STTNG: A Time to Die

A Time to Die (Star Trek The Next Generation)

John Vornholt
Book two in the “To Every Season” series was a bit darker than book one, but enjoyable nonetheless. Again, I read it in eBook format, which means I have to sit and read on purpose, and not in the bathroom.

I thought it would delve more into Data reacting to no longer having his emotion chip (after all, he’s on the cover), but instead it was a Wesley story. If they had filmed this sort of wrap-up, I think people might have hated Wesley less.

Or not.

Anyway, it’s still brain-candy, but it’s fun brain candy.

STTNG: A Time to be Born

A Time to Be Born (Star Trek The Next Generation)

John Vornholt
I can’t talk about this sub-series of the Star Trek: The Next Generation novels without hearing the song in my head
To everything
(Turn, turn, turn)
There is a season
(Turn, turn, turn)
And a time for every purpose
Under heaven

Ok, now that that’s purged – I’d resisted buying these until now because the ninth book wasn’t published until October, and nothing irks me more than having to wait for sequels. So, I was strong, and as a result, I get to read the whole series, over the next few weeks.

The cover blurbs tells us that this series of nine novels is designed to fill in the blanks between Insurrection and Nemesis in the TNG universe, and it does a great job. Already in book one we’ve seen what Wesley’s been up to all this time, and found out just why Data no longer had a functional emotion chip in the last movie.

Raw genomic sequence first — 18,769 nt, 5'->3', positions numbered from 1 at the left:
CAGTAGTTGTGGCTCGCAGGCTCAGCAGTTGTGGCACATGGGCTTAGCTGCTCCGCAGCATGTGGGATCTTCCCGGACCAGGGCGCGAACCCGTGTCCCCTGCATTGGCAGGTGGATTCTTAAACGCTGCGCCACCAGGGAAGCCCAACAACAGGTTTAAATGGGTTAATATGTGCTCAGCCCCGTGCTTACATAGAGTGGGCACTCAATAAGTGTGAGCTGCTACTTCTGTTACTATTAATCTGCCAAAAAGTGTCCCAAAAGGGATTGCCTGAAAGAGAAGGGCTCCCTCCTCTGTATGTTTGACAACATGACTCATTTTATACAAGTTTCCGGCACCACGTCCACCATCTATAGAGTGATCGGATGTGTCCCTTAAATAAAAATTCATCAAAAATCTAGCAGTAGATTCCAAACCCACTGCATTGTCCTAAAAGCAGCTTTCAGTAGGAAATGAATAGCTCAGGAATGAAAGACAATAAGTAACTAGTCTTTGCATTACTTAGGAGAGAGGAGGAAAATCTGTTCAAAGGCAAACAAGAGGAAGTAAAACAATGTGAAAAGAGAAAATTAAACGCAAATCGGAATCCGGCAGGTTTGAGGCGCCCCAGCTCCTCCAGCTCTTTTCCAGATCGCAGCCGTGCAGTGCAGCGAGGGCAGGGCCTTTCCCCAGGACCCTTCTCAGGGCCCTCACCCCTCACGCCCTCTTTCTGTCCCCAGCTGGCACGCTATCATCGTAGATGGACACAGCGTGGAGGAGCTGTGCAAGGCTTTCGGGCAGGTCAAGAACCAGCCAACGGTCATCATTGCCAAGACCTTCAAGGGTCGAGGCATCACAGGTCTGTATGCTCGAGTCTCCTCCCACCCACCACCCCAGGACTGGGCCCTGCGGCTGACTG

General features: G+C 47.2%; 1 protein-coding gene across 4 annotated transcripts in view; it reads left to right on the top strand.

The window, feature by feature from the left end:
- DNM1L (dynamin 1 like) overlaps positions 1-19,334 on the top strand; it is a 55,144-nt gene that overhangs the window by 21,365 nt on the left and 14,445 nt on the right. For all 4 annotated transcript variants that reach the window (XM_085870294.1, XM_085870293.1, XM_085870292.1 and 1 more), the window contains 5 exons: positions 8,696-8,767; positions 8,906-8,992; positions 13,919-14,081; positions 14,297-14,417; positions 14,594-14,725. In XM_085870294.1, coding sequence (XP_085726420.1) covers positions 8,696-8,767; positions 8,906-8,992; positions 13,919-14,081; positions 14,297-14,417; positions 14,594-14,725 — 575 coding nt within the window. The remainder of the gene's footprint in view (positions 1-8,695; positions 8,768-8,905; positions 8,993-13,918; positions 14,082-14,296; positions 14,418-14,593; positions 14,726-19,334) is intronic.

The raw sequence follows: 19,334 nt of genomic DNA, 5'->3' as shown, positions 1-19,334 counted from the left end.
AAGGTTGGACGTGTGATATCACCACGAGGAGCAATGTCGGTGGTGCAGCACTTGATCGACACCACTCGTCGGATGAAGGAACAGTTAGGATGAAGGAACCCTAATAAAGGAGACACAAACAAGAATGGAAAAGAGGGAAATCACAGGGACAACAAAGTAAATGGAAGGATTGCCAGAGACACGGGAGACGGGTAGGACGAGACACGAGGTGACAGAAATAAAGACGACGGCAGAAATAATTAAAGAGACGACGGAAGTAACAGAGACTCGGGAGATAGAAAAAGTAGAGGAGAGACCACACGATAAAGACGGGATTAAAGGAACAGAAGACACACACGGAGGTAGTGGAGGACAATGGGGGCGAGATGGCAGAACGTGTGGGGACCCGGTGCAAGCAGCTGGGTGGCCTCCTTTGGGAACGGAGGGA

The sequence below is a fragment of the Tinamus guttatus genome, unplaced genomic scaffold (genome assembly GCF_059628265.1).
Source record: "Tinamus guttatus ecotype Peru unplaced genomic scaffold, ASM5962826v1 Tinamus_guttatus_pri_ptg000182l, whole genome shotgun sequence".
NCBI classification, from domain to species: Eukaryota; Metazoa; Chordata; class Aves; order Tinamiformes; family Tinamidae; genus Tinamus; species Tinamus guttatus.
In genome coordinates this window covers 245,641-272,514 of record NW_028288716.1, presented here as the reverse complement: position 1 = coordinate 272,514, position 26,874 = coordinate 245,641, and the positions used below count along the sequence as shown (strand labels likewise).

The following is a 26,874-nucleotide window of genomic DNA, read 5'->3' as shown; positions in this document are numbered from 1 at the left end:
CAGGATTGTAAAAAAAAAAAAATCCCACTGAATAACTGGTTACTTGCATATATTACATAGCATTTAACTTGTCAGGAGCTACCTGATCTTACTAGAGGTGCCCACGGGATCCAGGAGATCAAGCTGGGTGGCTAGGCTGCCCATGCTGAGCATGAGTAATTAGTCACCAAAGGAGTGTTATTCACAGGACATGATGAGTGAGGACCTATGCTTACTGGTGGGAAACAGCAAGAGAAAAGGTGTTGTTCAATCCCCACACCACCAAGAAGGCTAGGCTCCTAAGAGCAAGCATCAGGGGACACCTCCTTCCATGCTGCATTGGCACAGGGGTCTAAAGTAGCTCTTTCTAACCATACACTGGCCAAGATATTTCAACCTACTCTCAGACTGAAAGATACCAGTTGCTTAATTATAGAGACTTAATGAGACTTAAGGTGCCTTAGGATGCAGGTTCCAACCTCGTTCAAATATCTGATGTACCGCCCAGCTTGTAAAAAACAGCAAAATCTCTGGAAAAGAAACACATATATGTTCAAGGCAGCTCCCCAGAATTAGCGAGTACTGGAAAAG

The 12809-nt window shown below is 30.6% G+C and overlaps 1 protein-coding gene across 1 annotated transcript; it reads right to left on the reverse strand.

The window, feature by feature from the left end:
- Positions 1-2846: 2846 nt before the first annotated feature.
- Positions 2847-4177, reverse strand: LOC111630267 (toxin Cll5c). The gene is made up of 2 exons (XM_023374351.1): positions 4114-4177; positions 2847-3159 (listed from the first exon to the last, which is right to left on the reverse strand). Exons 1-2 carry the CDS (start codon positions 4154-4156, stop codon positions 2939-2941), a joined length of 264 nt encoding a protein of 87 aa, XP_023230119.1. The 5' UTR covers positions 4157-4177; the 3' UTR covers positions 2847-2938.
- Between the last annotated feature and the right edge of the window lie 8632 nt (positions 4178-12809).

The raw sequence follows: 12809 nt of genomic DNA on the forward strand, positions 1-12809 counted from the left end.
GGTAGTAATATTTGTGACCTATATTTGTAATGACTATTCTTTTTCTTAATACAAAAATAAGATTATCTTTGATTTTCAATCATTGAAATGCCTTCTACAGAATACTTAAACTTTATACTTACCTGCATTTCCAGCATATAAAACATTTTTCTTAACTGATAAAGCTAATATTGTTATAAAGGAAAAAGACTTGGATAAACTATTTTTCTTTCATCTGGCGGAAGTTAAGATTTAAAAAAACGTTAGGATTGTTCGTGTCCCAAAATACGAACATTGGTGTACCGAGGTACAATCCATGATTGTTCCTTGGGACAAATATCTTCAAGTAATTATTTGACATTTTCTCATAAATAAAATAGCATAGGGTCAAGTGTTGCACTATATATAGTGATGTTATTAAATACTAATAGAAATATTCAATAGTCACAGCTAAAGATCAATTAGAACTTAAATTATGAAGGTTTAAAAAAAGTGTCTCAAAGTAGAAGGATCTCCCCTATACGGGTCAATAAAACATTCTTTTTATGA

I read it in ebook format in one sitting while half-watching the Monk marathon on television, and I’m not sure if it was the show, or the format, but I feel like I’ve missed something by not having a tangible book in my hands.

Still, it was a great read, and makes me wish they’d filmed THIS instead of the movies they actually made.

Memoirs of a Geisha

Memoirs of a Geisha : A Novel

Arthur Golden
I read this, initially, a couple of years ago, and fell in love with it. I remember posting in my open diary account, in fact, that this was so well written, and Sayuri (the main character) so vivid and real,that I had difficulty believing it was written by a man.

Desperate for something, anything, to read, and in the mood for something gentle and lyrical, I pulled it off my shelves again a couple of days ago, read most of it on various trips to the bathroom, and then finished it during one of the times I was awake last night.

I still love the story, and have no problem envisioning the inherent grace of the geisha as they dance or sing, no problem letting my mind’s ear hear their high tittering laughter.

It’s a great book.
A fabulous book.